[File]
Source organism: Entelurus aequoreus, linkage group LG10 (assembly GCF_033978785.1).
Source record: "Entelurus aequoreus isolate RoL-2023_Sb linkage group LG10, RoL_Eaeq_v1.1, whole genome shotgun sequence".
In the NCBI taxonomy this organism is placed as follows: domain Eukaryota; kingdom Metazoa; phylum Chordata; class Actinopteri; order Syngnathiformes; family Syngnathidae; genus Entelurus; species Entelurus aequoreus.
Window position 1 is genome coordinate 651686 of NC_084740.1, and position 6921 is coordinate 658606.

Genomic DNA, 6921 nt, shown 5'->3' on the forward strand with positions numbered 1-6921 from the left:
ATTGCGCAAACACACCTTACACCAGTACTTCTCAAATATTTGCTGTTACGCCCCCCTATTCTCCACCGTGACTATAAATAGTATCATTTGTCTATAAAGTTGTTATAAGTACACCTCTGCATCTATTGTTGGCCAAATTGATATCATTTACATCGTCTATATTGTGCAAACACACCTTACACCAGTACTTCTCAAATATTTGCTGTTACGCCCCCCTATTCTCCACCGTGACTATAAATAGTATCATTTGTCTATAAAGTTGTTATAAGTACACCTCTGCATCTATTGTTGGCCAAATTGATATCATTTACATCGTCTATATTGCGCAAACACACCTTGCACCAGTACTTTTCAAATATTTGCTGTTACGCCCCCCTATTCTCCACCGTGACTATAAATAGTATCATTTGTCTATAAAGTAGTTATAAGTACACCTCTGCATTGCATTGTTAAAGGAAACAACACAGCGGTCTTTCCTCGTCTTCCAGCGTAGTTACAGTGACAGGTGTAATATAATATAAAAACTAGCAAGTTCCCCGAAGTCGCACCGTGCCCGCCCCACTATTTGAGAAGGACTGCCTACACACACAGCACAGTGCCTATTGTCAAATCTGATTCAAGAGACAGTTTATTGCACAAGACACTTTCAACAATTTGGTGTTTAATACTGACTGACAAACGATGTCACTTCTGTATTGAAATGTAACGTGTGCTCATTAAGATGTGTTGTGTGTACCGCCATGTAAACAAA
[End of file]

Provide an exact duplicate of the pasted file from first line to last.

Source organism: Entelurus aequoreus, linkage group LG10 (assembly GCF_033978785.1).
Source record: "Entelurus aequoreus isolate RoL-2023_Sb linkage group LG10, RoL_Eaeq_v1.1, whole genome shotgun sequence".
In the NCBI taxonomy this organism is placed as follows: domain Eukaryota; kingdom Metazoa; phylum Chordata; class Actinopteri; order Syngnathiformes; family Syngnathidae; genus Entelurus; species Entelurus aequoreus.
Window position 1 is genome coordinate 651686 of NC_084740.1, and position 6921 is coordinate 658606.

Genomic DNA, 6921 nt, shown 5'->3' on the forward strand with positions numbered 1-6921 from the left:
ATTGCGCAAACACACCTTACACCAGTACTTCTCAAATATTTGCTGTTACGCCCCCCTATTCTCCACCGTGACTATAAATAGTATCATTTGTCTATAAAGTTGTTATAAGTACACCTCTGCATCTATTGTTGGCCAAATTGATATCATTTACATCGTCTATATTGTGCAAACACACCTTACACCAGTACTTCTCAAATATTTGCTGTTACGCCCCCCTATTCTCCACCGTGACTATAAATAGTATCATTTGTCTATAAAGTTGTTATAAGTACACCTCTGCATCTATTGTTGGCCAAATTGATATCATTTACATCGTCTATATTGCGCAAACACACCTTGCACCAGTACTTTTCAAATATTTGCTGTTACGCCCCCCTATTCTCCACCGTGACTATAAATAGTATCATTTGTCTATAAAGTAGTTATAAGTACACCTCTGCATTGCATTGTTAAAGGAAACAACACAGCGGTCTTTCCTCGTCTTCCAGCGTAGTTACAGTGACAGGTGTAATATAATATAAAAACTAGCAAGTTCCCCGAAGTCGCACCGTGCCCGCCCCACTATTTGAGAAGGACTGCCTACACACACAGCACAGTGCCTATTGTCAAATCTGATTCAAGAGACAGTTTATTGCACAAGACACTTTCAACAATTTGGTGTTTAATACTGACTGACAAACGATGTCACTTCTGTATTGAAATGTAACGTGTGCTCATTAAGATGTGTTGTGTGTACCGCCATGTAAACAAA